Food. Sweet food, tangy food, spicy food, salty food, savory food, mind fuckingly good food, and straight through the bowels food, all of it, it means something to me. We’re all familiar with comfort food: ice cream, mashed potatoes, fried chicken, macaroni and cheese, mom’s pot roast, mom’s spaghetti, anything from mom really, chocolate cake, and a much longer list. Yes, we all know what food gives us comfort. We know the situations that inspire the rapid inhalation of comfort food: break-ups, long days at work, and the death of a loved one. If comfort food is a response to an unsettling event, I suggest that “discomfort food” is a food experience that becomes an unsettling event. Awkward silences, flying fists, drunken squabbles, elevated decibels, tears, revelations, and unveilings all abound during discomfort food experiences.
It is long, twelve inches perhaps, wrapped up to protect the contents from the world, or perhaps the world from the contents. Pizza Stick. Pizza Stix after they’ve been given the opportunity to breed. This culinary delight resembles a Hot Pocket, though the elongated shape might conjure up different associations. The inside of a Pizza Stick is all too familiar: a cheddar and mozzarella blend, a red paste masquerading as tomato sauce, sticky and ever abundant red-orange grease, and perfectly circular, nickel dimensioned pepperoni cut-outs, all raised to a temperature that burns fingers and lips with no discretion. The Pizza Stick exists in one meaty flavor, one single shape, and after one unpleasant trip to the bathroom, it is but a memory until the following Tuesday.
One of my most vivid discomfort food experiences was at Lincoln Park Elementary, on a Tuesday in the sixth grade, during our lunch period.
“Quiet down, quiet!” Mrs. Champion shouts at the entire lunch room. She is such a bitch. Sure, the woman is a librarian, but why would anyone value silence so much? All we are doing is talking to one another and eating our crappy food. Today we get the pleasure of mouthing down “Pizza Stix.” We also get to eat baby carrots from small plastic bags. Where do they get all these itty bitty carrots? There’s got to be a farm somewhere where Oompa Loopma’s are watering these suckers with eye droppers.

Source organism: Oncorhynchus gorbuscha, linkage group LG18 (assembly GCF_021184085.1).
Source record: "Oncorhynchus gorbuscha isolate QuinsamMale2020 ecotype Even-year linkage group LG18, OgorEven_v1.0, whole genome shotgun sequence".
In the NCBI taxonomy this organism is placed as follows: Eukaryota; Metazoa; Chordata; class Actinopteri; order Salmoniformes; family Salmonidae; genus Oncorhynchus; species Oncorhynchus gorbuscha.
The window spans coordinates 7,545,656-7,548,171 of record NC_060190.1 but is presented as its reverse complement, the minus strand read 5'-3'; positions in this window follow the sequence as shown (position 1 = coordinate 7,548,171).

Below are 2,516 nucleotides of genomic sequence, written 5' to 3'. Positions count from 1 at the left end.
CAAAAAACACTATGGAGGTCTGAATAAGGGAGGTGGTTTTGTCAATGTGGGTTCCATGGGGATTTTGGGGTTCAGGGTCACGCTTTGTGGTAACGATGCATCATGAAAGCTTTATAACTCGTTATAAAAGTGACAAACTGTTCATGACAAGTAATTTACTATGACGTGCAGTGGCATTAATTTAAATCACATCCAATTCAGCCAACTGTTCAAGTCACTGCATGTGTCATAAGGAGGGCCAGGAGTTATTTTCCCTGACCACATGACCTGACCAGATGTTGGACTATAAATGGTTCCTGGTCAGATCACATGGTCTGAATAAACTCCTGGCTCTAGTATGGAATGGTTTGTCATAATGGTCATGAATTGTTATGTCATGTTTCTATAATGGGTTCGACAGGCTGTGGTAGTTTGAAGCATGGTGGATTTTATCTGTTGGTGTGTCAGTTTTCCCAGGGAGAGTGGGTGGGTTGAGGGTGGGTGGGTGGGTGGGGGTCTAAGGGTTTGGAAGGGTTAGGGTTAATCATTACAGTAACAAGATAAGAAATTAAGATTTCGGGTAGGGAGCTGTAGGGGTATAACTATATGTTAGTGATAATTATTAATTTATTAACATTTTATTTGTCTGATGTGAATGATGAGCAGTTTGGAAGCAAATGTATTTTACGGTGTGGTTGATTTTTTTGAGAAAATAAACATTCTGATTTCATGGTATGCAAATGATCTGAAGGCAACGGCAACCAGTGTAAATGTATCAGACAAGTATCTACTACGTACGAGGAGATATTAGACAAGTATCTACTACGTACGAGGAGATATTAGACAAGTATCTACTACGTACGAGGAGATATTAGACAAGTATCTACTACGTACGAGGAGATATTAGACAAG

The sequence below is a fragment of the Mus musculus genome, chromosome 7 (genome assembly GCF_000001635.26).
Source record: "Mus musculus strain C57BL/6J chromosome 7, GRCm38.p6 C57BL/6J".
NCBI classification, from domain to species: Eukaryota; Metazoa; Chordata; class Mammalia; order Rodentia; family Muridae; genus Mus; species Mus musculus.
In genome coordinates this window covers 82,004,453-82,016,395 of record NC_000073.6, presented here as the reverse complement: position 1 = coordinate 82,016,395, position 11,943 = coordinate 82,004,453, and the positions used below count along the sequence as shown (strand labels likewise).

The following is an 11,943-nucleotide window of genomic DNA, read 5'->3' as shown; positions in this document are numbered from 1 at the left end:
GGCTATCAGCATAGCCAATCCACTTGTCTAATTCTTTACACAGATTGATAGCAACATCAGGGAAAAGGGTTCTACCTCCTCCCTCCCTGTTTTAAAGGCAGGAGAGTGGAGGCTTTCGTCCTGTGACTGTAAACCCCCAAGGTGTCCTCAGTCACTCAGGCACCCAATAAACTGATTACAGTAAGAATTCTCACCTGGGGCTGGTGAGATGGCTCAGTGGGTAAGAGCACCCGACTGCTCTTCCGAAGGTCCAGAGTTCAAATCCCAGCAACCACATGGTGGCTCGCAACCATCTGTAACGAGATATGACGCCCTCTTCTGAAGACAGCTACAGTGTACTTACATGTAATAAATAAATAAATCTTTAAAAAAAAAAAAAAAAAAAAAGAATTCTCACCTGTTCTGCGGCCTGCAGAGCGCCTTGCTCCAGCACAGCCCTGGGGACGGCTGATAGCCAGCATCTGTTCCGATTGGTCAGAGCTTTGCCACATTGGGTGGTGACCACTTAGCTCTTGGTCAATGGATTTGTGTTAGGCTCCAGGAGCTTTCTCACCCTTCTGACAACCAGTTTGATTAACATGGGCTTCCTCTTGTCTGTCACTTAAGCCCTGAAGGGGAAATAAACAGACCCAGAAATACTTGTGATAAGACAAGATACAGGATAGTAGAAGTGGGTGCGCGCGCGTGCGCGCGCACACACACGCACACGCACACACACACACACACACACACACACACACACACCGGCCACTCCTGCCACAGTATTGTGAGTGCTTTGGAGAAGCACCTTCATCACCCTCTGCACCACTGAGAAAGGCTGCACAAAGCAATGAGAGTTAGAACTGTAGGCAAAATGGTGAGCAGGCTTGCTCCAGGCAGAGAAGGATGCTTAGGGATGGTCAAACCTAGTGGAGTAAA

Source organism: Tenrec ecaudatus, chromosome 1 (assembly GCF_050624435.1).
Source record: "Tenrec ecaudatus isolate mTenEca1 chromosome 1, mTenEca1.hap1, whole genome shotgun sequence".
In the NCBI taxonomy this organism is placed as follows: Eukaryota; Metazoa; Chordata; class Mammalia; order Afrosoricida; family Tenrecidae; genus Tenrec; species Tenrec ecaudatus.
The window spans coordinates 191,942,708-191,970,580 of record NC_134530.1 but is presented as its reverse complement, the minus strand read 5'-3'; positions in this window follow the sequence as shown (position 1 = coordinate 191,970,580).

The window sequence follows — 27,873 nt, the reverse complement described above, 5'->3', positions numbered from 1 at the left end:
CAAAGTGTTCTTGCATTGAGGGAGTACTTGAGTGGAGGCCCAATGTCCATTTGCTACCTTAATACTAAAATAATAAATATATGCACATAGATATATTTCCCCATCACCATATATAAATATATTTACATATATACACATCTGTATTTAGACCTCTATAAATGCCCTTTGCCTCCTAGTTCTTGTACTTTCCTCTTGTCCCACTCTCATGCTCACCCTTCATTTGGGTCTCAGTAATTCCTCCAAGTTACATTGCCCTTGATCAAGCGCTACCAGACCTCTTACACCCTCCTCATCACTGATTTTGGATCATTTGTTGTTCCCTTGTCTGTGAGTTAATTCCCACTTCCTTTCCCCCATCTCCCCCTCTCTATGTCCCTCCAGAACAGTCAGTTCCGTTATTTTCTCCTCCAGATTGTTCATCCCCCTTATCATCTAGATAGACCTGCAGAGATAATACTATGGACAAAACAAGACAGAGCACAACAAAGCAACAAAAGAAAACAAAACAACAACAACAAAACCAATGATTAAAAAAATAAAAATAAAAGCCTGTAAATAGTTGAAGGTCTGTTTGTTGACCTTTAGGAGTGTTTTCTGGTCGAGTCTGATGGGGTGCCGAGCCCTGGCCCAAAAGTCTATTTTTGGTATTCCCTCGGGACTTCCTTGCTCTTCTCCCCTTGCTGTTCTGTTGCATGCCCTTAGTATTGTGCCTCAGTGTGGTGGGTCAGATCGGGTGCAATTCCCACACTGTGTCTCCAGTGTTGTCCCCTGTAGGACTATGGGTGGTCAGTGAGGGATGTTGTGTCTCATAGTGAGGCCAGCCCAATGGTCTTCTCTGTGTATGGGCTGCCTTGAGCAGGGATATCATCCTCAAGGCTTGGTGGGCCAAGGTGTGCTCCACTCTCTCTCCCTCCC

We get two choices for our drinks: either 2% white milk or 2% chocolate milk. I get that they don’t want us to drink soda and eat junk food, but some juice or something wouldn’t kill them.
Maybe we have to eat this crap because most of us don’t come from rich families. Me and most of my friends just enter our special numbers into the lunch lady’s keypad and then voila, we get to sit down and eat without ever having to give her any money. I know this crap can’t cost much because you can get the same disgusting Hot-Pocket knock offs at the 7–11 for a dollar fifty or something. I wonder who pays for all of it. Maybe somebody just started dropping off bags of crappy food on the school’s front door step and the principal just started collecting it and giving it to the lunch lady. Yeah, this is probably food that no one cared about, so they gave it to us. Hand-me-down Pizza Stix are better than nothing, I guess.
I wouldn’t actually think Pizza Stix were so bad if I was stranded on a deserted island and I had to choose between eating one of my best friends or a Pizza Stick. There are no coconuts or sand at my school. There is only this long fold up table with blue plastic plates for seats, Mrs. Champion, a bunch of rowdy kids, some crappy food, and three more hours until we get to go home.
“All right, if you guys trigger the red light one more time, you will all have to spend your recess against the wall.” Mrs. Champion always talks to us like we’re bad kids, like we’re criminals or something. She acts like she doesn’t know what it’s like to be a kid. Someone must have offered her the choice of being a normal kid or being a mean old lady right from the start. I don’t see how she can care about any kid when all she ever does is yell at them. The only thing Mrs. Champion cares about is that stupid traffic light.
Yes, we have a traffic light at the head of our lunch room. This traffic light isn’t like the ones that dangle above asphalt. This one is school bus yellow and measures how loud everyone is in the lunch room. Green means we’re quiet, yellow means we’re a little louder, and red means that we’ve entered the danger zone.